Oregon's Cannon Beach: Storms, sun and offseason deals
Oregon's Cannon Beach is about 200 south of Seattle on the Oregon Coast. Haystack Rock at Cannon Beach is a monolithic rock adjacent to the beach. Tide pools around the rock are home to many intertidal animals, including starfish and sea anemones. The rock is also a nesting site for many sea birds. The smaller formations next to Haystack are names the "The Needles." (Mike Siegel, Seattle Times, MCT / October 19, 2011)
A fleece vest and scarf were all I needed on a recent brisk afternoon as I sat on the Oregon beach, snacking on fresh crab and white wine.
Twelve hours later, the rain was coming down in slanted sheets. I took cover inside Sleepy Monk Coffee Roasters, where a sign on the door warned against high winds. No one bothered taking off their hats and parkas.
"Storms on the Oregon Coast are often broken into chapters," says veteran photographer George Vetter, who chronicles daily life in Cannon Beach (www.cannon-beach.net).
"You have a wave of rain, clouds and wind, then there's a break when the sun breaks through."
Fierce winds. Crashing waves. Heavy rains. However harsh the weather might seem this time of year, his advice is to be patient.
"Stay here for a day or two, and chances are you'll see some dramatic scenery."
Trade in the shorts and flip flops for rubber boots and rain gear, and an offseason weekend in Cannon Beach in northwest Oregon will reward you in other ways. Hotel prices drop. Parking lots empty out. Baristas and shopkeepers have time to talk.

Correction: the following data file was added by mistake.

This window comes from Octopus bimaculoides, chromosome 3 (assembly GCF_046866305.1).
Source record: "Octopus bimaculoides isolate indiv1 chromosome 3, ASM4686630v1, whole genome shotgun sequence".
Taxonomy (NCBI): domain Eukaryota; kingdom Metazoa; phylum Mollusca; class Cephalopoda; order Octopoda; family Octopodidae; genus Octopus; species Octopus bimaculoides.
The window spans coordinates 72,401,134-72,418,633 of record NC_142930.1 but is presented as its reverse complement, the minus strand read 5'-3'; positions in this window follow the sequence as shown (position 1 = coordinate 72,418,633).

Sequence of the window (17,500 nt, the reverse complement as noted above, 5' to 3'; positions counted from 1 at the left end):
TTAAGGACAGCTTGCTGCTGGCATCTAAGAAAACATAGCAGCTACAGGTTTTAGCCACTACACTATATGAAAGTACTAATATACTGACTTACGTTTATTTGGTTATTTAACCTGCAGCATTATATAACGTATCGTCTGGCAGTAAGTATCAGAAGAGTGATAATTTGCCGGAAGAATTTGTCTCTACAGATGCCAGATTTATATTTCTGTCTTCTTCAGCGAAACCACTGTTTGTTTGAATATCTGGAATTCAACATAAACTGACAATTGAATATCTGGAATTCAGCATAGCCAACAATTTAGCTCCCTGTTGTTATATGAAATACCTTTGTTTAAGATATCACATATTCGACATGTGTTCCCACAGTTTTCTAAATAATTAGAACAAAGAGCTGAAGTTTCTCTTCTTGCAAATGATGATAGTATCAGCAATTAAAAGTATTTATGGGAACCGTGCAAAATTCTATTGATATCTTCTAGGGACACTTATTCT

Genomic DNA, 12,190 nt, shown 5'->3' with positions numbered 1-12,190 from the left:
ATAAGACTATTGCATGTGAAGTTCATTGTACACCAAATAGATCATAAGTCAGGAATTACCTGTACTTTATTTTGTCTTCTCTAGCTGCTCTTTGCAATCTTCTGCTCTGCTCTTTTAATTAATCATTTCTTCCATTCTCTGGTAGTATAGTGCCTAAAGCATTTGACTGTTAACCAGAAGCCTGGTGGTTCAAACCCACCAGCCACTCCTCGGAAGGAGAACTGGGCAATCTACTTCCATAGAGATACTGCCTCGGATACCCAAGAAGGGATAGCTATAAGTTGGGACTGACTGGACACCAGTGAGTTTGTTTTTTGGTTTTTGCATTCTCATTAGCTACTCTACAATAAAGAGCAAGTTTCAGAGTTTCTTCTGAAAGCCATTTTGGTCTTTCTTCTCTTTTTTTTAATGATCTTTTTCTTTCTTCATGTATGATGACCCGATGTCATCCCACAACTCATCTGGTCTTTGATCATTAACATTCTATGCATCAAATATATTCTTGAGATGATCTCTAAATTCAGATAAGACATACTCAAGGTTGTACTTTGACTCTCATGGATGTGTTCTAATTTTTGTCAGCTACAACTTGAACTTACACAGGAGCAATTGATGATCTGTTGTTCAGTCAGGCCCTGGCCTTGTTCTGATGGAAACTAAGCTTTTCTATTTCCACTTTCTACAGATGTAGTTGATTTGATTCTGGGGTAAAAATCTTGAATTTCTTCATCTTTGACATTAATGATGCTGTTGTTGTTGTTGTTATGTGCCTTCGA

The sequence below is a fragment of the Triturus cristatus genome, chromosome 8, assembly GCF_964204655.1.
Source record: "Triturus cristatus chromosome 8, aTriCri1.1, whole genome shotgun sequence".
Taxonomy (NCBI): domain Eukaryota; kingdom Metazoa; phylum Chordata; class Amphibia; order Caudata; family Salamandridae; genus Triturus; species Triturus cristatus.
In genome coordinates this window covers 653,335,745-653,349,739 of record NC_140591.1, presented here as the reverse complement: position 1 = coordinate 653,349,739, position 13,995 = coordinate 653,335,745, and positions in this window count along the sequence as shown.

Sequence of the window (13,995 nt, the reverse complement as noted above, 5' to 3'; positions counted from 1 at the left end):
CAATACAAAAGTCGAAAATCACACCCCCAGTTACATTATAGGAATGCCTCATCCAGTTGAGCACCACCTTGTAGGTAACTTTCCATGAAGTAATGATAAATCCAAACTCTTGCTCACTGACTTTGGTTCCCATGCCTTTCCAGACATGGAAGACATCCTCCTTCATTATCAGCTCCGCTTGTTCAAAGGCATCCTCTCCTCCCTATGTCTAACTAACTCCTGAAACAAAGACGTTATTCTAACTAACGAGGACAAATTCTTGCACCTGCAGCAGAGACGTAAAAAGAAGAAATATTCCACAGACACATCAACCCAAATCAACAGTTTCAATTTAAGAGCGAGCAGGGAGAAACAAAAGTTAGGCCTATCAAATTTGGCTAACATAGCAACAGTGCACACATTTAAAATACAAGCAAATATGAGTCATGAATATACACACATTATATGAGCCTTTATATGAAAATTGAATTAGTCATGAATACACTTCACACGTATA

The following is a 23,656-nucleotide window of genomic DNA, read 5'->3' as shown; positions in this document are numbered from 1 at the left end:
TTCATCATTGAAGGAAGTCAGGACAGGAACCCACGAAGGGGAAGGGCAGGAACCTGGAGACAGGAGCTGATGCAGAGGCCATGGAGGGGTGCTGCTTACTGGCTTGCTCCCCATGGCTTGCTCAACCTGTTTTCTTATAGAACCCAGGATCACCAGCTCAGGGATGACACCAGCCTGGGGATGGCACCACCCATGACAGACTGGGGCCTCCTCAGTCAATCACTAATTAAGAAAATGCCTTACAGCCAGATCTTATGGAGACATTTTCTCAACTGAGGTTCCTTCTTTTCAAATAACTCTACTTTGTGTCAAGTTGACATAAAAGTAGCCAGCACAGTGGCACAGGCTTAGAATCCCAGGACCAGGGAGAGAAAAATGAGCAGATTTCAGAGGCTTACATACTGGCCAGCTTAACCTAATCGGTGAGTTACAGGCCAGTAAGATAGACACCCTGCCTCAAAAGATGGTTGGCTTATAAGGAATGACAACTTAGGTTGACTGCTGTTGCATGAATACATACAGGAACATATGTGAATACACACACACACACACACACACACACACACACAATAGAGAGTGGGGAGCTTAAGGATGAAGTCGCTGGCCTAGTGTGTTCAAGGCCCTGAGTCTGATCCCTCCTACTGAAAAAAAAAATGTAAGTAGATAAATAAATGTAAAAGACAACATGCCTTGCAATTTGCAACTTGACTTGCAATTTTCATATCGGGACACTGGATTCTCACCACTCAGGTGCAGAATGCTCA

"In winter, it's a different town," says Ryan Dewey, owner of Cannon Beach Hardware and Public House, a combination hardware store and pub. "Nice and sleepy and quiet."
Dramatic ocean scenery, forested hiking trails and villagelike neighborhoods stocked with boutiques, bookstores and art galleries can draw as many as 10,000 visitors to town on a summer day.
Shopkeepers, as happy as they are to have the business, look forward to the fall when they can ease back into catering to a year-round population of just 1,700.
It's one reason pharmacists Deborah and Gordon Oakes make the four-hour drive from Seattle two or three times a year, always at least once in fall or winter.
"We wait out the storms in a cozy room with a great fireplace," said Deborah. When it lets up, "we do a lot of walking. We have all our rain gear, so it really doesn't matter to us what the weather is."
Their hotel of choice: The Ocean Lodge, beachfront in Tolovana, a quiet neighborhood at the southern end of a four-mile stretch of public beach facing Cannon Beach's 235-foot landmark Haystack Rock.
The lodge welcomes visitors with a wood-burning fireplace in the lobby, a library stocked with books and games, and oceanfront suites starting at $269 in October compared to $349 in June.
Even though my own digs were more modest — a $159-a-night studio efficiency at Sea Sprite, a 7-unit weathered cedar-shingled complex — we shared the same ocean view.
Just as important for blustery days, it was a short walk from the Waves of Grain bakery inside a cozy cedar-shake cottage a block from the beach.
Catch it on a good day, and Cannon Beach in fall and winter can almost feel like summer.
I met the Oakeses while they were flying a string of kites in rainbow colors, one shaped like a snake, another like a twirling drumstick. Couples pushed strollers across hard-packed sand. A group of boys rode by on low-slung beach bikes.